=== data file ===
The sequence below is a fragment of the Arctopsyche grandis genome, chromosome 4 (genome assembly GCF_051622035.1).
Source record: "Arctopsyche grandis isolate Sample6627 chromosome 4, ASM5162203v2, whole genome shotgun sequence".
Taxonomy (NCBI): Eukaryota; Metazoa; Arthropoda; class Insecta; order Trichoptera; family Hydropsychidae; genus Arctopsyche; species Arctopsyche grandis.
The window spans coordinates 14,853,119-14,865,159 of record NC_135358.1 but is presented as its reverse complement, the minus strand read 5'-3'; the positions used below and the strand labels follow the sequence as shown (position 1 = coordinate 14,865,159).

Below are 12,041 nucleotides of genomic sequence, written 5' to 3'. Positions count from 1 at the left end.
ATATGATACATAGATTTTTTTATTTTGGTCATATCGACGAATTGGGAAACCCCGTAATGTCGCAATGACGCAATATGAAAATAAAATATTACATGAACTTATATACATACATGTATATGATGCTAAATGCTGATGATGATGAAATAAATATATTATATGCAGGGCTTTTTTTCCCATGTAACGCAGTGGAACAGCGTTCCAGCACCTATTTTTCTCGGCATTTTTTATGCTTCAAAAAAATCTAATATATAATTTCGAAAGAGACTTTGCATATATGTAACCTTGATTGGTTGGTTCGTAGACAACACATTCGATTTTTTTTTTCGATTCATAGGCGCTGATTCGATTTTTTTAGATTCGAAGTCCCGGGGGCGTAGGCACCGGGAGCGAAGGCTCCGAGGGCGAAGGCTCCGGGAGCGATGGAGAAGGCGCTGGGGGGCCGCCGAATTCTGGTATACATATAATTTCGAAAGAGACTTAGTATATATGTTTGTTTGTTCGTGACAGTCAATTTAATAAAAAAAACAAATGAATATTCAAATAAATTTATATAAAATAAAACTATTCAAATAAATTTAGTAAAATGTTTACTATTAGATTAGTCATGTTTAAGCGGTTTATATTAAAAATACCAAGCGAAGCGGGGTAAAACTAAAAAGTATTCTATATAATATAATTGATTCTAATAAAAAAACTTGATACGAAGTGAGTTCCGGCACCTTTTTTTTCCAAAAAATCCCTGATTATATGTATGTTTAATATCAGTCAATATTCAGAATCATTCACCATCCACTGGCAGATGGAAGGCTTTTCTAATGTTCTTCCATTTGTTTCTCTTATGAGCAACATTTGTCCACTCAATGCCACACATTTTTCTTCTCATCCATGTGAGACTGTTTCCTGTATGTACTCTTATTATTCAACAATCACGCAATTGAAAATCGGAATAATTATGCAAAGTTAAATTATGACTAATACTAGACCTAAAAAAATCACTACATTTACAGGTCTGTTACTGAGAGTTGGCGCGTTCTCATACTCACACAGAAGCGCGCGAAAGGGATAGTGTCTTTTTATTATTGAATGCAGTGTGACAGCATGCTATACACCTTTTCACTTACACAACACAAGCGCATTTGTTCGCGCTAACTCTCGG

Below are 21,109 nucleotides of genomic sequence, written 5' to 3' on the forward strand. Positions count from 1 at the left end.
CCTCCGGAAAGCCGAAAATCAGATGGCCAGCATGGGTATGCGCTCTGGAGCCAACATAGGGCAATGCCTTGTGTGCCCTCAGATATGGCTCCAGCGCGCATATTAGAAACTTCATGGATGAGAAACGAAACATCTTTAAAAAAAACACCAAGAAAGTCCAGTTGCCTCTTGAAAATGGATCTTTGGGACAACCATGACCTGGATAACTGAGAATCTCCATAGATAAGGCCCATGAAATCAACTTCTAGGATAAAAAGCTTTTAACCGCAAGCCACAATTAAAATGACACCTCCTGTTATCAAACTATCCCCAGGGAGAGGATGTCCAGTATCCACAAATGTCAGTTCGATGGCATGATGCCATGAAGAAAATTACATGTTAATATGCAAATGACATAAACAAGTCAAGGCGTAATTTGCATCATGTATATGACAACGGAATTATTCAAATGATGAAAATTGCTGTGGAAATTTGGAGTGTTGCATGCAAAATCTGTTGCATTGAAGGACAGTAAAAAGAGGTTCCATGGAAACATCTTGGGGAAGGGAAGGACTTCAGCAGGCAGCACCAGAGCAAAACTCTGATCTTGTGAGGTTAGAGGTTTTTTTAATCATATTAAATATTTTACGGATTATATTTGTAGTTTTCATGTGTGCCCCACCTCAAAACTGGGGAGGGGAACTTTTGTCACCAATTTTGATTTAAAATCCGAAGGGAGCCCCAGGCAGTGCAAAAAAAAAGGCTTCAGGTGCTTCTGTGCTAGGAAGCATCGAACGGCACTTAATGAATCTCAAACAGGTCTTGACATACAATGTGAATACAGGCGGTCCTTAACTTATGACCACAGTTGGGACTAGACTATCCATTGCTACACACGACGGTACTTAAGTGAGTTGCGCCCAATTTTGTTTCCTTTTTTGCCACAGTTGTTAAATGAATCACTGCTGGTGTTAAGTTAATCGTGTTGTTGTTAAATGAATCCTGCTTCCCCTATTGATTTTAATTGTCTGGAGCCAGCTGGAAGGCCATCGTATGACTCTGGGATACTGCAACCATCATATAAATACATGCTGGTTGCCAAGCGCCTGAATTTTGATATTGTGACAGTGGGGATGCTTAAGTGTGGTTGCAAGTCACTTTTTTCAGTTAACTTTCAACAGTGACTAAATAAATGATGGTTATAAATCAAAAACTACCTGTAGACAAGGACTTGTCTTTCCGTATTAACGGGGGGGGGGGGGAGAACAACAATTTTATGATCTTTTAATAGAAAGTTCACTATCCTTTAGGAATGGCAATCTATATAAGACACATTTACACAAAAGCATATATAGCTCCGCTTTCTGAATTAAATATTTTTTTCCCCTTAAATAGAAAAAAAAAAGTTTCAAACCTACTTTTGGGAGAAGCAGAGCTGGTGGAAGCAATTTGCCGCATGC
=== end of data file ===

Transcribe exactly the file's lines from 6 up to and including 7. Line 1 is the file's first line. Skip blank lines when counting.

ATATGATACATAGATTTTTTTATTTTGGTCATATCGACGAATTGGGAAACCCCGTAATGTCGCAATGACGCAATATGAAAATAAAATATTACATGAACTTATATACATACATGTATATGATGCTAAATGCTGATGATGATGAAATAAATATATTATATGCAGGGCTTTTTTTCCCATGTAACGCAGTGGAACAGCGTTCCAGCACCTATTTTTCTCGGCATTTTTTATGCTTCAAAAAAATCTAATATATAATTTCGAAAGAGACTTTGCATATATGTAACCTTGATTGGTTGGTTCGTAGACAACACATTCGATTTTTTTTTTCGATTCATAGGCGCTGATTCGATTTTTTTAGATTCGAAGTCCCGGGGGCGTAGGCACCGGGAGCGAAGGCTCCGAGGGCGAAGGCTCCGGGAGCGATGGAGAAGGCGCTGGGGGGCCGCCGAATTCTGGTATACATATAATTTCGAAAGAGACTTAGTATATATGTTTGTTTGTTCGTGACAGTCAATTTAATAAAAAAAACAAATGAATATTCAAATAAATTTATATAAAATAAAACTATTCAAATAAATTTAGTAAAATGTTTACTATTAGATTAGTCATGTTTAAGCGGTTTATATTAAAAATACCAAGCGAAGCGGGGTAAAACTAAAAAGTATTCTATATAATATAATTGATTCTAATAAAAAAACTTGATACGAAGTGAGTTCCGGCACCTTTTTTTTCCAAAAAATCCCTGATTATATGTATGTTTAATATCAGTCAATATTCAGAATCATTCACCATCCACTGGCAGATGGAAGGCTTTTCTAATGTTCTTCCATTTGTTTCTCTTATGAGCAACATTTGTCCACTCAATGCCACACATTTTTCTTCTCATCCATGTGAGACTGTTTCCTGTATGTACTCTTATTATTCAACAATCACGCAATTGAAAATCGGAATAATTATGCAAAGTTAAATTATGACTAATACTAGACCTAAAAAAATCACTACATTTACAGGTCTGTTACTGAGAGTTGGCGCGTTCTCATACTCACACAGAAGCGCGCGAAAGGGATAGTGTCTTTTTATTATTGAATGCAGTGTGACAGCATGCTATACACCTTTTCACTTACACAACACAAGCGCATTTGTTCGCGCTAACTCTCGG

Below are 21,109 nucleotides of genomic sequence, written 5' to 3' on the forward strand. Positions count from 1 at the left end.